What are the challenges of raising a child with Down syndrome?

It’s common for parents of babies with Down syndrome to experience shock, sadness and fear over the unknowns of raising a child who has intellectual and developmental disabilities. Serious health problems can add to the panic; about half of all children born with Down syndrome have heart defects.

What are the challenges of Down syndrome?

Having Down syndrome also increases the risk of developing Alzheimer’s disease. Other problems. Down syndrome may also be associated with other health conditions, including endocrine problems, dental problems, seizures, ear infections, and hearing and vision problems.

What challenges do children with Down syndrome face?

Some of the specific learning difficulties that characterize many children with Down syndrome include: Hearing and vision weakness. Fine motor skill impairment due to low muscle tone. Weak auditory memory.

What’s it like to raise a child with Down syndrome?

In many important ways, children who have Down syndrome are very much like other children. They have the same moods and emotions, they like to learn new things, play, and enjoy life. You can help your child develop by providing as many chances as possible for him or her to do these things.

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What does it take to raise a child with Down syndrome?

Give your child chores around the house. Just break them up into small steps and be patient. Have your child play with other kids who do and don’t have Down syndrome. Keep your expectations high as your child tries and learns new things.

What are the limitations of a person with Down syndrome?

Severe heart problems may lead to early death. People with Down syndrome have an increased risk for certain types of leukemia, which can also cause early death. The level of intellectual disability varies, but is usually moderate. Adults with Down syndrome have an increased risk for dementia.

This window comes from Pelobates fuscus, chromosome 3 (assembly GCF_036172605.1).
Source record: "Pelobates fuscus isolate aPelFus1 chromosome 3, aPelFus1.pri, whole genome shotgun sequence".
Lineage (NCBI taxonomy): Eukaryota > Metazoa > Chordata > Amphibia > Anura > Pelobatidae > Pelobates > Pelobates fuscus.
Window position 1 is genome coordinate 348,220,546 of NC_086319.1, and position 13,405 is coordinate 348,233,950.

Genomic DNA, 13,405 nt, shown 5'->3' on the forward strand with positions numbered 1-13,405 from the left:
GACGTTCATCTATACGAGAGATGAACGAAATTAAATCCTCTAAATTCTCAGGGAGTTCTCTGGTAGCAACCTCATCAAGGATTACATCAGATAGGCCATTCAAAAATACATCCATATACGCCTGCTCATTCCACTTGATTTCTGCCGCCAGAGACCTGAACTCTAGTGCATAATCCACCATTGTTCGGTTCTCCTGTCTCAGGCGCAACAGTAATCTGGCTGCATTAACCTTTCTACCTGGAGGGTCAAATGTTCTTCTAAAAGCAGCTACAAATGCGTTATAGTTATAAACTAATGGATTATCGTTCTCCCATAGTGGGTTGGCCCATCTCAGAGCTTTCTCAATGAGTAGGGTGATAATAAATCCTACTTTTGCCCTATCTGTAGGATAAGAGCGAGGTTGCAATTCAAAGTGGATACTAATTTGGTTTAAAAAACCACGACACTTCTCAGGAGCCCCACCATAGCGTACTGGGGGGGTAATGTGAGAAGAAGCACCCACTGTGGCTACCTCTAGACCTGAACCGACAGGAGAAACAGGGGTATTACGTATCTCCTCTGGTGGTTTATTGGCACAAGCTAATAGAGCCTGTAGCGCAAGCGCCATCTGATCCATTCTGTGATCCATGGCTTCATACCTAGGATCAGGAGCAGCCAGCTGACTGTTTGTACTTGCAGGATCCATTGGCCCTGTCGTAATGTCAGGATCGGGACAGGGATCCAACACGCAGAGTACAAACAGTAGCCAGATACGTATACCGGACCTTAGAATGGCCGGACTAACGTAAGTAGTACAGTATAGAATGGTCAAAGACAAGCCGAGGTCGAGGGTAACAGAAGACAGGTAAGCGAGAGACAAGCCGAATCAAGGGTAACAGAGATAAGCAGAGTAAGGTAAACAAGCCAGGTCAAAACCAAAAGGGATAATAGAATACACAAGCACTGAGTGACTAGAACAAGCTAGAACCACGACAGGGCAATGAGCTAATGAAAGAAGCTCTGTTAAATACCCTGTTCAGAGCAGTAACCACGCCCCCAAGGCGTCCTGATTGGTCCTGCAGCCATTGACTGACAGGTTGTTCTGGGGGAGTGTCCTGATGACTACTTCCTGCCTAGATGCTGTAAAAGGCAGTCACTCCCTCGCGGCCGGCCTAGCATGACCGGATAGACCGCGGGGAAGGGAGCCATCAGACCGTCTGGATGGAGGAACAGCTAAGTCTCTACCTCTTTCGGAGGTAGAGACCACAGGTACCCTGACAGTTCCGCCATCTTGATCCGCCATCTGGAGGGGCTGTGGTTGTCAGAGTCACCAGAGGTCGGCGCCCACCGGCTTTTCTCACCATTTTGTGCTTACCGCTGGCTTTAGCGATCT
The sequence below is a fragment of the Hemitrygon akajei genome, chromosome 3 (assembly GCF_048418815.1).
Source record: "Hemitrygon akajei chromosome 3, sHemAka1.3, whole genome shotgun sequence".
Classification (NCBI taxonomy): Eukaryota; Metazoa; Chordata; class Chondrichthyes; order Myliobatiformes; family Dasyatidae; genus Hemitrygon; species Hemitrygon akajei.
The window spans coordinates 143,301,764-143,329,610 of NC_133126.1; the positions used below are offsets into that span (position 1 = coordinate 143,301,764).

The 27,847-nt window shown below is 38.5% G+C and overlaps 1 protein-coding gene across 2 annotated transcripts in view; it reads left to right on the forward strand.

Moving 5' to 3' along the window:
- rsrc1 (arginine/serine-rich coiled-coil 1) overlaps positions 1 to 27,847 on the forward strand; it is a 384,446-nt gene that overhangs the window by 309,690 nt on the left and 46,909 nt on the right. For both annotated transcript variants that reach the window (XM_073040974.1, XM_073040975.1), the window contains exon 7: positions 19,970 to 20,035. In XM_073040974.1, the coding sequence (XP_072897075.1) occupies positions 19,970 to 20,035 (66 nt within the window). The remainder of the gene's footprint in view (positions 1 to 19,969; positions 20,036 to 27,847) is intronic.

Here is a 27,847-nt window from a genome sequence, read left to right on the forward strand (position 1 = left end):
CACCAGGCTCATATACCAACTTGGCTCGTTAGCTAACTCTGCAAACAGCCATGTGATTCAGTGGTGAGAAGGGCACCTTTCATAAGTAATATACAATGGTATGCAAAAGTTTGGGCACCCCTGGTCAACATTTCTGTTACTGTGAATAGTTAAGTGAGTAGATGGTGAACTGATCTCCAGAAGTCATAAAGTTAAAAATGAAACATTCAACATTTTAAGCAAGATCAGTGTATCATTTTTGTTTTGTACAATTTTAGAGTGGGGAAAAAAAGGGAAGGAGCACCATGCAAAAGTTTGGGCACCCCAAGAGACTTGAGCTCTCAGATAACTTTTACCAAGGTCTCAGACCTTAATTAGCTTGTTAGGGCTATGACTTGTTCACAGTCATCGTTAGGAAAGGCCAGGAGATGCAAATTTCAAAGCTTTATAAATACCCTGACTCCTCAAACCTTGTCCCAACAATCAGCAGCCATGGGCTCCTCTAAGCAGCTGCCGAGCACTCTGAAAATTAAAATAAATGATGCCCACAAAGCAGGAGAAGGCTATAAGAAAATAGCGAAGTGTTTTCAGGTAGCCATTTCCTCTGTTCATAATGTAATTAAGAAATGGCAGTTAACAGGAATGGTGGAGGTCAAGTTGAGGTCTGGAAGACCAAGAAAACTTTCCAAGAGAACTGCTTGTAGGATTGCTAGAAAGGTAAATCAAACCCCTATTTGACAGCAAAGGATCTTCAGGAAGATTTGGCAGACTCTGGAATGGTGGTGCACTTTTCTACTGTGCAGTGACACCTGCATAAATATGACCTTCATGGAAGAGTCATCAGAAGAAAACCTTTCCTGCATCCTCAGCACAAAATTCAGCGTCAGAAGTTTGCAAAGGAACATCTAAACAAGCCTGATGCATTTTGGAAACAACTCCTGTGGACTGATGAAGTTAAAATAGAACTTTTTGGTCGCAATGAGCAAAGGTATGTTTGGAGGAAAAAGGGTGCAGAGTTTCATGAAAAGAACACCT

How does Down syndrome affect a childs learning?

Learning potential

People with Down syndrome generally take longer to learn new things. New skills may need to be broken down into smaller steps than for other learners and more repetition may be needed to retain learned skills.

How do you deal with someone with Down syndrome?

Don’t

  1. do not talk down to people with Down’s syndrome – treat them like anyone their age.
  2. do not just talk to parents or carers, talk directly to people with Down’s syndrome.
  3. do not use outdated and offensive language when talking to people with Down’s syndrome – see the Down’s Syndrome Association language guide.

How does Down syndrome affect parents?

Like any child, those children with Down syndrome in cohesive and harmonious families were also less likely to have behavior problems and more likely to have higher levels of functioning. Mothers expressing poor relationships with the child and family were more likely to have high stress scores.

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How does Down syndrome affect quality of life?

Children with Down syndrome have a higher incidence of infection, respiratory, vision and hearing problems as well as thyroid and other medical conditions. However, with appropriate medical care most children and adults with Down syndrome can lead healthy lives.

How does a child with Down syndrome behave?

For example, children with Down syndrome show higher rates (than typically developing children) of attention problems, social withdrawal, noncompliance, and compulsions (such as arranging objects and repeating certain actions)[2,3], as well as high rates of self-talk.

How do schools deal with Down syndrome children?

How Do You Accommodate Students With Down Syndrome?

  1. First, always speak directly to the student, using clear, receptive language and short sentences.
  2. Place a strong emphasis on visual learning when teaching reading to students with Down syndrome. Think visual demonstrations, pictures, and illustrations.

What happens to Down syndrome adults?

People with Down syndrome also tend to get age-related health problems earlier than others. This includes dementia, memory loss, and problems with judgment or changes in personality that are similar to Alzheimer’s disease.